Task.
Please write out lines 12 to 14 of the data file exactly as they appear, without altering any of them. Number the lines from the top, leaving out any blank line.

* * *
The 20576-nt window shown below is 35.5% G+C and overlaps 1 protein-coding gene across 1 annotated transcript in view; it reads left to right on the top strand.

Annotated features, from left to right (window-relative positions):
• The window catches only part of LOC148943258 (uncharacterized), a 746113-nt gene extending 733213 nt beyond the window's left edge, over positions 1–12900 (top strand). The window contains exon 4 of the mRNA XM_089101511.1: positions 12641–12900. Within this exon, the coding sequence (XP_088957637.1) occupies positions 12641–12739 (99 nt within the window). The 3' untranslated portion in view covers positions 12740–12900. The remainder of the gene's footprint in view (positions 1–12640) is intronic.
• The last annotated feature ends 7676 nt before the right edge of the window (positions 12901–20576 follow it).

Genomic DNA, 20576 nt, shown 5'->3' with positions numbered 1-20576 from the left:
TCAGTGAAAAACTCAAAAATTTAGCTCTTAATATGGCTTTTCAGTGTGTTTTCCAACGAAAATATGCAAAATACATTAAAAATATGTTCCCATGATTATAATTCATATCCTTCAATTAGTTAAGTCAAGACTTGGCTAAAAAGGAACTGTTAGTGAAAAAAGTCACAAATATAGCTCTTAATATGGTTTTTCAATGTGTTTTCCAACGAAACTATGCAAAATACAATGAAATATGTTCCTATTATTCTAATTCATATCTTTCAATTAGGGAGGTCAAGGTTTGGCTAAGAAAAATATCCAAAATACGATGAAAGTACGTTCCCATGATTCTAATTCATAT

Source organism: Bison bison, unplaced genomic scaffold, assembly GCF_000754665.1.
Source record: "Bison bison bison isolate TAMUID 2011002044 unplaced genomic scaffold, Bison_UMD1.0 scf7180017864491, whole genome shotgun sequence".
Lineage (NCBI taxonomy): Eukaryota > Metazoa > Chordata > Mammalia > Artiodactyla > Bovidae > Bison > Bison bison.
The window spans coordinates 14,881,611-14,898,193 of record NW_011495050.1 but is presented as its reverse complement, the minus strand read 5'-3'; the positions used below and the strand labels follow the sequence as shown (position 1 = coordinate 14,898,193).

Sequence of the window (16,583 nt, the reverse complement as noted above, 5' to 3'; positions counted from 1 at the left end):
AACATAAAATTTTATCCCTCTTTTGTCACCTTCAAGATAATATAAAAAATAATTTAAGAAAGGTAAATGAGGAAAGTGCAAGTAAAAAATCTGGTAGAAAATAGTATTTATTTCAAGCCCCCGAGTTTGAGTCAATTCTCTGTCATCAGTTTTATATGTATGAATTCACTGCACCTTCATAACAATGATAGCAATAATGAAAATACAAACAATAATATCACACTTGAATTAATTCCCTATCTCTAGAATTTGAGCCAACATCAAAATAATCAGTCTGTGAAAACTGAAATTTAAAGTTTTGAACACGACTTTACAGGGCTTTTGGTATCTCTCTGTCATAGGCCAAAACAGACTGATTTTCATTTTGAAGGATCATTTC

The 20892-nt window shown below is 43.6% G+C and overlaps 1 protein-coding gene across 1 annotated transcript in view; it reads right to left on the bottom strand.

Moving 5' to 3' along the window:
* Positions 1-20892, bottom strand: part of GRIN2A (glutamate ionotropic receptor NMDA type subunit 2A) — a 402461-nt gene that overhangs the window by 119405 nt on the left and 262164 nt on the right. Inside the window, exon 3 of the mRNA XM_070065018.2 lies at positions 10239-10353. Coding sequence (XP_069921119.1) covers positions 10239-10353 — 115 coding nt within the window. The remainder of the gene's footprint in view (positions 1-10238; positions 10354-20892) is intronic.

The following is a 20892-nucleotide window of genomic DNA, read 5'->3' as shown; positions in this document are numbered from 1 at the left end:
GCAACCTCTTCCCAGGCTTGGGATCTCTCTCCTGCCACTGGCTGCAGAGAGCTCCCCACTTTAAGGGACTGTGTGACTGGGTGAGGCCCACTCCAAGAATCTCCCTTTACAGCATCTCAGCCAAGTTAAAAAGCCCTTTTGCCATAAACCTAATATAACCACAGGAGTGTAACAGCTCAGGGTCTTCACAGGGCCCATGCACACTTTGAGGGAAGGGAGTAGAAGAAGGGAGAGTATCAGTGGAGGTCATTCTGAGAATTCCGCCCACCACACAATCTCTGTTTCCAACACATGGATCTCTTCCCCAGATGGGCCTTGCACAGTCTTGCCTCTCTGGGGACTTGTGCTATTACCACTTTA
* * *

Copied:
AACATAAAATTTTATCCCTCTTTTGTCACCTTCAAGATAATATAAAAAATAATTTAAGAAAGGTAAATGAGGAAAGTGCAAGTAAAAAATCTGGTAGAAAATAGTATTTATTTCAAGCCCCCGAGTTTGAGTCAATTCTCTGTCATCAGTTTTATATGTATGAATTCACTGCACCTTCATAACAATGATAGCAATAATGAAAATACAAACAATAATATCACACTTGAATTAATTCCCTATCTCTAGAATTTGAGCCAACATCAAAATAATCAGTCTGTGAAAACTGAAATTTAAAGTTTTGAACACGACTTTACAGGGCTTTTGGTATCTCTCTGTCATAGGCCAAAACAGACTGATTTTCATTTTGAAGGATCATTTC

The 20892-nt window shown below is 43.6% G+C and overlaps 1 protein-coding gene across 1 annotated transcript in view; it reads right to left on the bottom strand.

Moving 5' to 3' along the window: